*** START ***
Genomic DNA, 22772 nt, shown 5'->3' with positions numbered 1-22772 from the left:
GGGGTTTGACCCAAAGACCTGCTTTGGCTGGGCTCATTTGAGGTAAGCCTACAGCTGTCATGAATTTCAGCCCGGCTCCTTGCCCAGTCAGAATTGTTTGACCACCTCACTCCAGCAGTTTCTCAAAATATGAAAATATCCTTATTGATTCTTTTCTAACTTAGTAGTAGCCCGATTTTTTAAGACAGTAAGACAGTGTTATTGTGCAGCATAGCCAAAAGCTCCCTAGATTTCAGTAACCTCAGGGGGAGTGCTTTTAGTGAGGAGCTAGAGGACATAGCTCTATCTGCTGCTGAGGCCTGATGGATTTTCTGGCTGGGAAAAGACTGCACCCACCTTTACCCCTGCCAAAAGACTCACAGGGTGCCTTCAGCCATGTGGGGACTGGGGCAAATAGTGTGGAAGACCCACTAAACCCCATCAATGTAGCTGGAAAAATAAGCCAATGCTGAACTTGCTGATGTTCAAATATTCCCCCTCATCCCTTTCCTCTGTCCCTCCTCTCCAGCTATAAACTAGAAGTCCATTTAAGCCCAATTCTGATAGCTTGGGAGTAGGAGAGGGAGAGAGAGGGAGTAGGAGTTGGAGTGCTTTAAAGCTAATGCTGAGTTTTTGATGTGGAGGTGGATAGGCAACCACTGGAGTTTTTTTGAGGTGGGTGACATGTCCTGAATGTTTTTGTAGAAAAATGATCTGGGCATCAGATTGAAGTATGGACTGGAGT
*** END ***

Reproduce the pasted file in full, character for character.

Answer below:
Genomic DNA, 22772 nt, shown 5'->3' with positions numbered 1-22772 from the left:
GGGGTTTGACCCAAAGACCTGCTTTGGCTGGGCTCATTTGAGGTAAGCCTACAGCTGTCATGAATTTCAGCCCGGCTCCTTGCCCAGTCAGAATTGTTTGACCACCTCACTCCAGCAGTTTCTCAAAATATGAAAATATCCTTATTGATTCTTTTCTAACTTAGTAGTAGCCCGATTTTTTAAGACAGTAAGACAGTGTTATTGTGCAGCATAGCCAAAAGCTCCCTAGATTTCAGTAACCTCAGGGGGAGTGCTTTTAGTGAGGAGCTAGAGGACATAGCTCTATCTGCTGCTGAGGCCTGATGGATTTTCTGGCTGGGAAAAGACTGCACCCACCTTTACCCCTGCCAAAAGACTCACAGGGTGCCTTCAGCCATGTGGGGACTGGGGCAAATAGTGTGGAAGACCCACTAAACCCCATCAATGTAGCTGGAAAAATAAGCCAATGCTGAACTTGCTGATGTTCAAATATTCCCCCTCATCCCTTTCCTCTGTCCCTCCTCTCCAGCTATAAACTAGAAGTCCATTTAAGCCCAATTCTGATAGCTTGGGAGTAGGAGAGGGAGAGAGAGGGAGTAGGAGTTGGAGTGCTTTAAAGCTAATGCTGAGTTTTTGATGTGGAGGTGGATAGGCAACCACTGGAGTTTTTTTGAGGTGGGTGACATGTCCTGAATGTTTTTGTAGAAAAATGATCTGGGCATCAGATTGAAGTATGGACTGGAGT